Anchorage dahlias escape the frost, for now
The dahlias grow in a parking lot at 880 N Street as if there is no tomorrow — a riot of color and probably among the last hold-outs in Anchorage from the frost, which has put most city gardens to rest.
But that won’t kill Graeme Pincott’s passion for growing them.
Pincott, a longtime Anchorage hairstylist, shares space in his salon with his wife, Iryna Dunaeva, who gives piano lessons in a room next door. During the day, Pincott looks out his window at his dahlia patches, planted alongside his building and in the parking lot.
Combined, he has more than a hundred plants, weighted down with at least a thousand blossoms. Some are shaped like giant pompoms, between eight and 14 inches wide. Others have honeycombed blossoms, or look more like daisies.
After the last customer of the day, Pincott hurries outside to dote on his dahlias.
“I spend probably two to four hours a night down here,” Pincott said while tending dahlias in the parking lot outside his salon. “Constant watering, slug maintenance and deadheading, all the time.”
“Deadheading” is slang for clipping the spent blossoms. If a gardener is diligent about cutting them, the plants will bloom continuously from mid-summer to the first heavy frost.
Otherwise, Pincott says, the blossoms rot and turn to mush.
The very thought has turned Pincott into a devoted dead-header.
“So I guess that’s extreme gardening,” Pincott said in his New Zealand accent.
His wife, Dunaeva, originally from the Ukraine, complains of being a “garden widow,” but is quick to add that her husband’s passion for dahlias is a much better addiction than alcohol or gambling.
During the summer, when it’s warm enough to open the windows, music from Dunaeva’s Steinway floats by. Pincott says it’s the perfect accompaniment for his summer passion project.
When the first frost takes the lives of his beloved dahlias, Pincott digs them up and divides the roots for the next season. He always has more than he needs and loves to give them away.
Pincott will start the dahlias in a greenhouse next spring. And then the cycle begins all over again.
Pincott shared some tips on how to grow dazzling dahlias:
Start of season
The best results are to divide the clump of roots so you only have one single tuber with a single growth eye. Break others off for a stronger single stem plant.
Start the tubers indoors in March or April in two-gallon pots — larger pots make it more difficult to transplant. Place the starter in a sunny location.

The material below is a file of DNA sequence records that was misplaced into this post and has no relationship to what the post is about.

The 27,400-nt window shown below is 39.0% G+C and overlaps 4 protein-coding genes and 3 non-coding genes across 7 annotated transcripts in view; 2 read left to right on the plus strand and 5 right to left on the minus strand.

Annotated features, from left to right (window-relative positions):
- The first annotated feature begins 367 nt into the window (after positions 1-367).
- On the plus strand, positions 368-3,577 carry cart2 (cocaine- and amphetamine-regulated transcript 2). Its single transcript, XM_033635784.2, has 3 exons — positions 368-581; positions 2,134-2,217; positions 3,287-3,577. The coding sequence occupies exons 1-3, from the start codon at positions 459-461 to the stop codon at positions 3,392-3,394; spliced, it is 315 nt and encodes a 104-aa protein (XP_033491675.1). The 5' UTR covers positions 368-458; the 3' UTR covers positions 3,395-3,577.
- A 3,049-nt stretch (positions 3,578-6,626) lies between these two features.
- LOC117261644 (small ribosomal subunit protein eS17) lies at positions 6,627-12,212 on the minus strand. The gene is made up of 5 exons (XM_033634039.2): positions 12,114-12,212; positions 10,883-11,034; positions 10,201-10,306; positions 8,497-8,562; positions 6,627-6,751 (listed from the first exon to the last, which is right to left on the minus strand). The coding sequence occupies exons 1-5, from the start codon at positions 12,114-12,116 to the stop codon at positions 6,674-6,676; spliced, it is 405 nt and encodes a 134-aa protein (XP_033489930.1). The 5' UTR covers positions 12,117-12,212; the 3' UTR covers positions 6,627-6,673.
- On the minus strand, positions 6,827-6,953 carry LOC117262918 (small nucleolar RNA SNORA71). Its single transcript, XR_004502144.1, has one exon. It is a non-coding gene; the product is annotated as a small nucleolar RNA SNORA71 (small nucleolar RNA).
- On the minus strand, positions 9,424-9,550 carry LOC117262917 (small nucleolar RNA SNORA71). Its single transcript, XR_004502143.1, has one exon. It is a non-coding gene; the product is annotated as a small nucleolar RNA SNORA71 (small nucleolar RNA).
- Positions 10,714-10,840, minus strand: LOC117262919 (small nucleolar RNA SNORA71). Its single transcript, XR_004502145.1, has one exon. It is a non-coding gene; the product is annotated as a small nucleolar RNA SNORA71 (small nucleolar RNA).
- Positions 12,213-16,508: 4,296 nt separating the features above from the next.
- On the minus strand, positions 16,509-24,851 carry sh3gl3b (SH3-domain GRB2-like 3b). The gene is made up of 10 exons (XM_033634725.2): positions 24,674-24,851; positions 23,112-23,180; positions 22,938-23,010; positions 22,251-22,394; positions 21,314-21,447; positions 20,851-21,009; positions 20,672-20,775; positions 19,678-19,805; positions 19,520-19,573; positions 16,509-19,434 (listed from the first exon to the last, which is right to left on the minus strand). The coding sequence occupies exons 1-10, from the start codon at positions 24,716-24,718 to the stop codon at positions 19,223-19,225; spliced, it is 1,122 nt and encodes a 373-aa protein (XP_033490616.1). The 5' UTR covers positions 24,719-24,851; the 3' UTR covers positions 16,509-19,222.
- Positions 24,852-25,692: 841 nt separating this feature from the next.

Use a small stake at the rear of tuber, leaving room for the plant stem to grow in thickness.
I use 1/2 garden soil and 1/2 pro-mix — the coarser pro-mix potting medium. Please do not use soil that has been treated with herbicide, such as store-bought soil in bags. Mix bonemeal into this medium, enough to see traces throughout the mixture.
Once the plant starts growing, after the first three leaves on the stem, pinch out the center leaf shoot. The plant will put out two lateral shoots, again pinch out the center of the stem after the second leaf.
On Memorial Day weekend, transplant the plant into an outside garden when it’s 65 degrees or warmer.
Dig a hole four inches deeper than the height of the pot. Use another handful of bonemeal, mostly in the bottom of the hole, sprinkle some on the backfill from the hole. This will be pushed back around the plant to firmly hold the stem in place.
I use tomato cages and cut out the bottom circle to wiggle the plant through the hoops at transplanting. Once the plant is taller, use a large stake through the top circle to support the cages from blowing over.
Midway through summer, throw a generous amount of slug bait under the plants.
Pull off any branches that touch the ground — this helps preventing the slugs from sheltering under leaves and from moving up into the plant. It also strengthens the main stem for a more sturdy plant.
Never use 20-20-20 fertilizer, it isn’t suitable for dahlias. Always use a small first number such as granular spring bulb fertilizer 5-10-10, or in the later season when plants are full size, for just promoting flowers, use liquid 0-10-10.
Deadheading spent flowers and fallen petals off the leaves, plus removing broken branches is a daily routine, especially after rain.
End of season
Wait until a couple of good killing frosts to blacken the leaves and stems — this sends an enzyme to the tuber that prompts the tuber into dormancy. Should the plant be dug “green” it won’t hold over winter well and will start prematurely sprouting.
In Alaska, you must treat the dahlias as an annual. The plants must be dug up and the tubers stored between 40 and 50 degrees. Sawdust is an easy medium to winter the tubers; you may also choose sphagnum moss, or pro-mix. All should be slightly damp. Cardboard boxes work better than plastic containers. Don’t let the tubers touch each other.
Only one tuber with an eye is needed to start next year’s healthy plants. Discard the rest of the root.